Taken from The Straits Times, Life! Teo Pau Lin
Aimee Liu (pict left) showed not a shred of unease when asked if she was riding on the shimmering coat-tails of another Chinese-American writer, Amy Tan.
The latter, author of The Joy Luck Club and The Kitchen God's Wife, is undoubtedly the one who started it all - a Chinese-American who could write, and made the American publishing world sit up and listen.
Aimee Liu, 44, a quarter Chinese, is also making an impact. First, with Face, her first novel set in New York's Chinatown. And now, Cloud Mountain, her latest work which is based on the love story between her Chinese grandfather and American grandmother.
"I think the comparison is realistic," she told Straits Times recently. She was in town for a short stay, en route from India to Los Angeles, where she lives. "Because if not for Amy Tan's success, there wouldn't be interest in publishing Asian stories. But our focuses are different. Hers is the Asian-American experience, and mine is intermarriage."
The hint of Chinese-ness in Liu is unmistakable but born and bred in Connecticut, her facination with her mixed ancestry started late. For as a child, being part Chinese was not an easy cup of tea.
Growing up, she was an "oddball who wouldn't fit in". Her method of rebellion was through anorexia. The slimming disorder afflicted from 13 to 21, and at her lowest point, she sustained herself with just six raisins a day.
Writing served as a catharsis of sorts. Her first book, Solitare, written at 23, recounts her passage through anorexia.
She had just graduated from Yale University with a degree in painting, but gave it up when she realised that painting "didnít prepare you to earn a living".
She worked as a flight attendant with United Airlines and subsequently wrote books on childcare and self-help.
In 1979, a trip to China changed her life. Firstly, she met her husband, film producer Martin Fink who is of Russian-Jewish descent, there. And secondly, visits to her father's old homes in Shanghai sparked off the passion for her ancestry. And it gave her the first impulse to write a book about her grandparents' remarkable love story.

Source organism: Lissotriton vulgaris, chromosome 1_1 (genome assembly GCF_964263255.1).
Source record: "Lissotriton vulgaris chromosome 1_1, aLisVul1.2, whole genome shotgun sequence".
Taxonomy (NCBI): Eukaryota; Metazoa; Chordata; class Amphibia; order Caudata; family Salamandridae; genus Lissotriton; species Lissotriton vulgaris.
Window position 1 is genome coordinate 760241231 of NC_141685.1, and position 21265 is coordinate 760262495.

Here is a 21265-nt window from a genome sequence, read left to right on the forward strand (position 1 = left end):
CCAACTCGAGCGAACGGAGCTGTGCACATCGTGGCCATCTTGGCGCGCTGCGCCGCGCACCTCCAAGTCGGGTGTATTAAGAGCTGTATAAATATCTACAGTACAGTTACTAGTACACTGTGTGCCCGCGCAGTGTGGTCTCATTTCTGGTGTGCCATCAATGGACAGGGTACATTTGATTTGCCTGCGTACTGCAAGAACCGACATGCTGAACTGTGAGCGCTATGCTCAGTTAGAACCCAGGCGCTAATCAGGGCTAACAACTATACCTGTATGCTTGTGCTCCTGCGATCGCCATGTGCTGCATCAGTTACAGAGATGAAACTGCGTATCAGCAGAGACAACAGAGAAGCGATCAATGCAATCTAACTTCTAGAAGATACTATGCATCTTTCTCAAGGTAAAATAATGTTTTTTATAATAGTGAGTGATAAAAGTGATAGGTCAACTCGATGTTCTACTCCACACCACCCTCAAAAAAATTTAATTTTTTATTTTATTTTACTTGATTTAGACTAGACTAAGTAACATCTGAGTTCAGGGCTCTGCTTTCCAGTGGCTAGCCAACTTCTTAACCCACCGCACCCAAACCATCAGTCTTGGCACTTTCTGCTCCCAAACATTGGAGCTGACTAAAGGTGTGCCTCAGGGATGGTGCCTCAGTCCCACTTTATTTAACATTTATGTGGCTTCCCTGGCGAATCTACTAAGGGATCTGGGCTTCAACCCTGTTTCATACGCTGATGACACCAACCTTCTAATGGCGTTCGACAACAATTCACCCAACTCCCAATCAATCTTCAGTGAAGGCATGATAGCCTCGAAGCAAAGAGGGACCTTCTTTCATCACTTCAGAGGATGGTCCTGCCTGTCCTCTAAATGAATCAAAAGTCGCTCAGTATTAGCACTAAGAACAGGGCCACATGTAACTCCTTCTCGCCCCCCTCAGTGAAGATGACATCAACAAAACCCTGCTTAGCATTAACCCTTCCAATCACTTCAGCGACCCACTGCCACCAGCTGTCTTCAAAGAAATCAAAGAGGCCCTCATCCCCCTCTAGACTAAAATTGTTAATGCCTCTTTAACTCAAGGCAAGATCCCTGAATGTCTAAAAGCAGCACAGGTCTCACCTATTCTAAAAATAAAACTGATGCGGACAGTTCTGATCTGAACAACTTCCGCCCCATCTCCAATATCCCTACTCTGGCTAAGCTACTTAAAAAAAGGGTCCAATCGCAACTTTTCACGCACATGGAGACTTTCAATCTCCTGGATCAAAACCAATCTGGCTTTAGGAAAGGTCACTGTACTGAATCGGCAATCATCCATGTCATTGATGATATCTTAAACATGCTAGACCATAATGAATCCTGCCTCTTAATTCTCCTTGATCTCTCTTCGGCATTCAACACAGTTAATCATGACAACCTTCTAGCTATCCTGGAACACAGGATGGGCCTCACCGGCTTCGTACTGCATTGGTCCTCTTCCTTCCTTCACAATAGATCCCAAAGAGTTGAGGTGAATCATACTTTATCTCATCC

The mission, she said, was to "understand my grandparents and the world that they lived in".
Her grandmother, Jennie Ella Trecott, an English teacher to foreign students in turn-of-the-century San Francisco, met her grandfather Liu Cheng-yu, when he went to her for lessons. He was a Chinese scholar-revolutionary and a protégé of Dr Sun Yat Sen.
"The more history I learnt, the more I realised how extraordinary their story was. At the turn of the century, it was against the law for Caucasians to marry Chinese in California. Chinese people were chased down the streets, chained to fences with their pigtails and murdered," she said.
"My grandmother was incredibly courageous to have married him. And there were many others like them who were not reflected in the history books."
Research for the book started almost immediately in 1979. Liu, who manages only a little Mandarin, spoke to her father and aunt about their family history.
The novel's portrayal of her grandfather was as close as possible, she said. But she had to jazz up her grandmother's literary counterpart, because her grandmother, in real life, "lost a lot of courage when she got back to China. The character in the book had a lot more finesse," she added.
Her next novel will be set in India, but she does not expect that all her works will be Asian-based. "I will soon work on a book about raising my sons, and the backdrop is California," she said with a smile.